You can issue the import catalog command only if the source database’s version is identical to the version of the RMAN client you’re using.If the source recovery catalog schema is from a lower version than that of the RMAN client, you must first upgrade the lower version recovery catalog schema using the upgrade catalog command. If the source recovery catalog schema belongs to a higher version, you must perform the import with an RMAN executable of a higher version as well.
Here are some additional points to remember about using the import catalog command:
Moving a Recovery Catalog to Another Database
You can use the import catalog command to move the recovery catalog from one database toanother. Here are the steps to move a recovery catalog to a different database:
The import catalog command imports the source recovery catalog contents into the new recovery catalog.
Virtual Private Catalogs
It’s common to encounter situations where certain users may require access to the recoverycatalog so they can view some metadata,but you are compelled to give them access to the entire recovery catalog.That is, there was no way to give just partial access to the recovery catalog.In Oracle Database 11g,you can restrict access to the recovery catalog by granting access to only a subset of the metadata in the recovery catalog.
The subset that a user has read/write access to is termed a virtual private catalog,or just virtual catalog.The virtual private catalog feature lets you separate responsibilities between individuals in an organization, thus ensuring compliance with a basic security requirement.You can create a virtual private catalog for a specific group of users or for groups of databases.Before this release,any user you granted access to a recovery catalog automatically had access to the entire metadata stored in there.That is,the user could view data from all the databases registered in the recovery catalog.The owner of the centralized base recovery catalog can now create restricted users, limiting the metadata they can access from the base catalog.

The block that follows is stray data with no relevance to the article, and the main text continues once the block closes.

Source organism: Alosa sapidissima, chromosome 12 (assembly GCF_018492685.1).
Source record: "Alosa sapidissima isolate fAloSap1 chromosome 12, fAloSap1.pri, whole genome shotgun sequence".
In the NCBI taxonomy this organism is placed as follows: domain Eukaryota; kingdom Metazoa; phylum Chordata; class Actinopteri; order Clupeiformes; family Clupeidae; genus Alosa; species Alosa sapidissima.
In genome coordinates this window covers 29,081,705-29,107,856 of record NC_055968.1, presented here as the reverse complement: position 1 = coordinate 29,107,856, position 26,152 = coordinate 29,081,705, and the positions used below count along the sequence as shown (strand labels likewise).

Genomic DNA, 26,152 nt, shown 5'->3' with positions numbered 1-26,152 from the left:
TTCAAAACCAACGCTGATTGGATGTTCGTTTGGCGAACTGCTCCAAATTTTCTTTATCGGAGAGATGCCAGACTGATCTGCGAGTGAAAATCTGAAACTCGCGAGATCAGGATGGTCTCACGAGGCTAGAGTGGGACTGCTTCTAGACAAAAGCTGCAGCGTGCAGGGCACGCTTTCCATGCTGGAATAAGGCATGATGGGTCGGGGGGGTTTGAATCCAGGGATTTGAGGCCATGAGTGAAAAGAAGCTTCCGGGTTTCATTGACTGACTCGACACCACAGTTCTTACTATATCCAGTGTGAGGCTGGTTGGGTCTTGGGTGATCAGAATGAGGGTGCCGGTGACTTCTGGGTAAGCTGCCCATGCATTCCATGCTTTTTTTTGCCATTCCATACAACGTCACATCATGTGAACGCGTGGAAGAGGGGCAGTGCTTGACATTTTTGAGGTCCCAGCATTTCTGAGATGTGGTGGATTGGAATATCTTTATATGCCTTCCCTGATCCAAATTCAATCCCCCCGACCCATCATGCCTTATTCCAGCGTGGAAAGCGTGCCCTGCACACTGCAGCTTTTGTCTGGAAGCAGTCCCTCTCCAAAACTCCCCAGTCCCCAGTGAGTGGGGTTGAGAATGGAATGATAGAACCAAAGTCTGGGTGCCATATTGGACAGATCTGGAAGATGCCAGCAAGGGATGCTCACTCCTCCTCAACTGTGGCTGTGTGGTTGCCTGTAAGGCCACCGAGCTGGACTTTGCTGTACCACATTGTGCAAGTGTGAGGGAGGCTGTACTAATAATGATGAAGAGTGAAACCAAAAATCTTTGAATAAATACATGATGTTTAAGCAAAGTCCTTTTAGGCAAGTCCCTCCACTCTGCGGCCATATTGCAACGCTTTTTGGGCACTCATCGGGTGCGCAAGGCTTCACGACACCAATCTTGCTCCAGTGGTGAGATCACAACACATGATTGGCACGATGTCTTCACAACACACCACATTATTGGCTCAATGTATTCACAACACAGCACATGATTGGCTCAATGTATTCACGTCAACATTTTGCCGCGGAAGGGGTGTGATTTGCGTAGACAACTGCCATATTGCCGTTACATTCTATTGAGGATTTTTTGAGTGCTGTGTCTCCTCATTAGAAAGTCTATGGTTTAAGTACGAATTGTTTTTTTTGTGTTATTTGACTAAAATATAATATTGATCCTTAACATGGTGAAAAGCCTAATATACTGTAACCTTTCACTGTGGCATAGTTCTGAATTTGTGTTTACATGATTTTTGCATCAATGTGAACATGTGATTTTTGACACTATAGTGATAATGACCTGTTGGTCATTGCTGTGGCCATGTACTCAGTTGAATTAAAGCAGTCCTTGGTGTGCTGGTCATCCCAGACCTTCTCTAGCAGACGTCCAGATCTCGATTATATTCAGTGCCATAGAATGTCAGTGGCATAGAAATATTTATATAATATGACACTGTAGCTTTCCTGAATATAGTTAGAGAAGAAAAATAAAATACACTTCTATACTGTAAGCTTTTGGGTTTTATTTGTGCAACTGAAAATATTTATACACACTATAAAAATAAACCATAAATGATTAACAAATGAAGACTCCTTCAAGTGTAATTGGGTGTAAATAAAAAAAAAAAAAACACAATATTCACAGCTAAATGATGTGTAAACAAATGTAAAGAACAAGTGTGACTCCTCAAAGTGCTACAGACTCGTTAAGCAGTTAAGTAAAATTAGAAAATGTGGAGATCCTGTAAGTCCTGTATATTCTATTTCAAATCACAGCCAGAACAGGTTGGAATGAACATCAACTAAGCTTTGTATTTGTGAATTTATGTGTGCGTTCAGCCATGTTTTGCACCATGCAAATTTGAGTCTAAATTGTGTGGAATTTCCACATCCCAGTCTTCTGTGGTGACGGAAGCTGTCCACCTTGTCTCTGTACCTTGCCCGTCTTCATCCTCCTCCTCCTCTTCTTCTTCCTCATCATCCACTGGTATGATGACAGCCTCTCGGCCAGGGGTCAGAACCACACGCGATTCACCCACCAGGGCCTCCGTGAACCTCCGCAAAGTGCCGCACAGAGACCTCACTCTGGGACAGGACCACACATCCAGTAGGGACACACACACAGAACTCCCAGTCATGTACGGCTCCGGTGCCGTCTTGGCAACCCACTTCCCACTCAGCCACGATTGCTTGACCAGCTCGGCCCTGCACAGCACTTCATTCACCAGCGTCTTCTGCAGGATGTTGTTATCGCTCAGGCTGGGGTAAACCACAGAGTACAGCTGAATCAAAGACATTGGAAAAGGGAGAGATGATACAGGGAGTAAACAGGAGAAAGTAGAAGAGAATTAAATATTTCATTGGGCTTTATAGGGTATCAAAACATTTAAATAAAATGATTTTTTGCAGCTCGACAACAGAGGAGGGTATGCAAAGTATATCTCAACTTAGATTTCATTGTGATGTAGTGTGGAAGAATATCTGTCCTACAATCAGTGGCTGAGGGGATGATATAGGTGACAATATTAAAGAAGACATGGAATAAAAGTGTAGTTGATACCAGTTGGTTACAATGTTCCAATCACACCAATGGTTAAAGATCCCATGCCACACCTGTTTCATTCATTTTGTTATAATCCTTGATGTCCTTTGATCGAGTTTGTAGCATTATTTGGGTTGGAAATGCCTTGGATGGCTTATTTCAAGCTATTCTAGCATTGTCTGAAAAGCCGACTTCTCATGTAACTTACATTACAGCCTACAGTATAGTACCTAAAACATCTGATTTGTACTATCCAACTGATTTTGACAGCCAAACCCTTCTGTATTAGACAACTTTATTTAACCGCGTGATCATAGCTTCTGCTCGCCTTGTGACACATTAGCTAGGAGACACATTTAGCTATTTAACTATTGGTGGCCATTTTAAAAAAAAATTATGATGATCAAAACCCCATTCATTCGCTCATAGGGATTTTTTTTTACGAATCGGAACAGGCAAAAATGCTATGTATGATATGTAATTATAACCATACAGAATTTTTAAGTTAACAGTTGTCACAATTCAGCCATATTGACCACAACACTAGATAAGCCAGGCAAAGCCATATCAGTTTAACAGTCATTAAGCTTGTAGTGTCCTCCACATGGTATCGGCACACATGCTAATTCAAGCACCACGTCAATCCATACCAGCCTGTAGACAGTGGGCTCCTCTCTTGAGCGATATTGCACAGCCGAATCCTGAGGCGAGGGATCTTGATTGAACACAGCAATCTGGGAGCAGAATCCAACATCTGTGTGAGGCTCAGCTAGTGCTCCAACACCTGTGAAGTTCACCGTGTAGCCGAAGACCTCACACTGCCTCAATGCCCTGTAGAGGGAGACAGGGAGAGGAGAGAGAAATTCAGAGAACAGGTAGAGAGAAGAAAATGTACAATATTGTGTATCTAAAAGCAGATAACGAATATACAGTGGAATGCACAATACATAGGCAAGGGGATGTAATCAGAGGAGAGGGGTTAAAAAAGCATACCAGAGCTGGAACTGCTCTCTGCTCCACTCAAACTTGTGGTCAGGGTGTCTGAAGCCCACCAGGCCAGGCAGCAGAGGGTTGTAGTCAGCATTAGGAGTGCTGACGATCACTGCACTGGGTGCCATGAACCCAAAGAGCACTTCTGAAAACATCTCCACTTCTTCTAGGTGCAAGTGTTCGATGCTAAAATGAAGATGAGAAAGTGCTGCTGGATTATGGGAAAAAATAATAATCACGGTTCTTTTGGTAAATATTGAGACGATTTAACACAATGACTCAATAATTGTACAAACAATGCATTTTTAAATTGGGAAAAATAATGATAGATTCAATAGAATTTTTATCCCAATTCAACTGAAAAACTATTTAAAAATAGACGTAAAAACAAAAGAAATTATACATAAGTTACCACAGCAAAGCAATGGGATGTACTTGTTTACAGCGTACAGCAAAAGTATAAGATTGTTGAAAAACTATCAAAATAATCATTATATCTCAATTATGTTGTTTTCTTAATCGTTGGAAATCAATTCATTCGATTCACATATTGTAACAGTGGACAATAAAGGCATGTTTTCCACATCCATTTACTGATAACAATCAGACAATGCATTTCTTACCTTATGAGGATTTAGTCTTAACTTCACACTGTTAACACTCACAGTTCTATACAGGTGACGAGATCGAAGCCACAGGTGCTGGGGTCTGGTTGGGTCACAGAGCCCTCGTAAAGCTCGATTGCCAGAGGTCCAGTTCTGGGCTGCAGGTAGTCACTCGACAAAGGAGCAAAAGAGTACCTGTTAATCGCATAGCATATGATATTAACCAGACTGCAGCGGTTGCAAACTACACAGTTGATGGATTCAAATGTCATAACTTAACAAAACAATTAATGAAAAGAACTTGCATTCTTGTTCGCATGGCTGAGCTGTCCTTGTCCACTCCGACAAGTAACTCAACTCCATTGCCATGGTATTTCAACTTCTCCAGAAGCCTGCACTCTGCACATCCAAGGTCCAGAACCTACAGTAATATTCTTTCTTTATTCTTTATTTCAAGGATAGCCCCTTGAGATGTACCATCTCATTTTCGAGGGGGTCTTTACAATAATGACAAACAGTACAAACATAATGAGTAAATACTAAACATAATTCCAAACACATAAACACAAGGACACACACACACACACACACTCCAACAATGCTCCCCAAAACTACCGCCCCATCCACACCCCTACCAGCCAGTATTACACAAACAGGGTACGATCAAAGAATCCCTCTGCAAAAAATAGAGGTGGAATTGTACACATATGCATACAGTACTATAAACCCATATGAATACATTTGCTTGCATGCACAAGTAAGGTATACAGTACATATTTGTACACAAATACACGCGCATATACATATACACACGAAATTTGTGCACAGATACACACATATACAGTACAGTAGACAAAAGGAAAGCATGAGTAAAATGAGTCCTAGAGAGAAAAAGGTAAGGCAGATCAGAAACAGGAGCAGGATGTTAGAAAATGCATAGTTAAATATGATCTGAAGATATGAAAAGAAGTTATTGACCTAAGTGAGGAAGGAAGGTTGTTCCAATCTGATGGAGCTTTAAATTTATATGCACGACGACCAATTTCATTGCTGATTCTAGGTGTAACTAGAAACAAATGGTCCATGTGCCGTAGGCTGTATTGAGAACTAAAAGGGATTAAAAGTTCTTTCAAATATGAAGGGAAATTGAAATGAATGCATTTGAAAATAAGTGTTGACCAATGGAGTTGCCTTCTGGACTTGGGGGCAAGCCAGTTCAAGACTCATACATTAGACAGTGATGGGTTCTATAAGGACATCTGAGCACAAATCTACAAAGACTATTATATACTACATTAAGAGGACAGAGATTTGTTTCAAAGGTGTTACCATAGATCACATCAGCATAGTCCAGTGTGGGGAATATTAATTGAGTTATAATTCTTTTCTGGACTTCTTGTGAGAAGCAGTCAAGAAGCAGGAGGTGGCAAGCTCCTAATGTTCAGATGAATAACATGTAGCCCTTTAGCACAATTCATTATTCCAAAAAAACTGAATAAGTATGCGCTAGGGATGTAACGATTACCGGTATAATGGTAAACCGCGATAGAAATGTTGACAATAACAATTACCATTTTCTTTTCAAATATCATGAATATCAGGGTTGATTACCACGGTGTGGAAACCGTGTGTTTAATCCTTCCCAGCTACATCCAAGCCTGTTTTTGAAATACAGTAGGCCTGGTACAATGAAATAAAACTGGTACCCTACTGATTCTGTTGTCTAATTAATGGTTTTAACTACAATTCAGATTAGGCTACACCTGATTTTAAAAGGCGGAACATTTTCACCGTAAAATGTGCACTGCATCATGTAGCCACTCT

The central or source recovery catalog is now also called the base recovery catalog.There is no set limit on the number of virtual private catalogs you can create on a base recovery catalog. A virtual private catalog is nothing but a set of synonyms and views on the base recovery catalog.
The main recovery catalog owner grants privileges to the owner of each virtual catalog,which enables the virtual catalog owner to either connect to a target database or register it themselves(if they are granted the register database privilege).After this point,there is virtually no difference between how you use a virtual private catalog and the centralized base catalog.The sole difference is that a virtual private catalog owner can access only those databases for which they have been given access, while the base catalog owner can access all the registered data bases in the base recovery catalog.
Creating a Virtual Private Catalog
Creating a virtual private catalog involves two steps.First you must create a user who will own the new virtual catalog. Next you must create the virtual private catalog.You then grant the new user restricted access to the base recovery catalog by giving the user read/write access to the user’s own RMAN metadata, which is what a virtual private catalog is.The following example shows you how to create a virtual private catalog:
The grant catalog for database command grants recovery catalog access for the databases test1 and test2 to the user virtual1, who is the new virtual catalog owner you created. Note that instead of the database names, you can use the DBID for a database as well.
The new user virt_user1 owns the virtual catalog created by the previous command. Since the base recovery catalog owner has granted rights (with the grant catalog command)for the two databases, test1 and test2, the user virt_user1 will see only those two databases registered in the new virtual catalog the user has just created.You can confirm that the user virt_user1 can access only the test1 and test2 databases and not all the registered databases in the base recovery catalog by issuing the list incarnation command, as shown next.
However,the base recovery catalog owner can see all databases in the main catalog by issuing the list incarnation command,as shown here:RMAN> list incarnation;List of Database Incarnations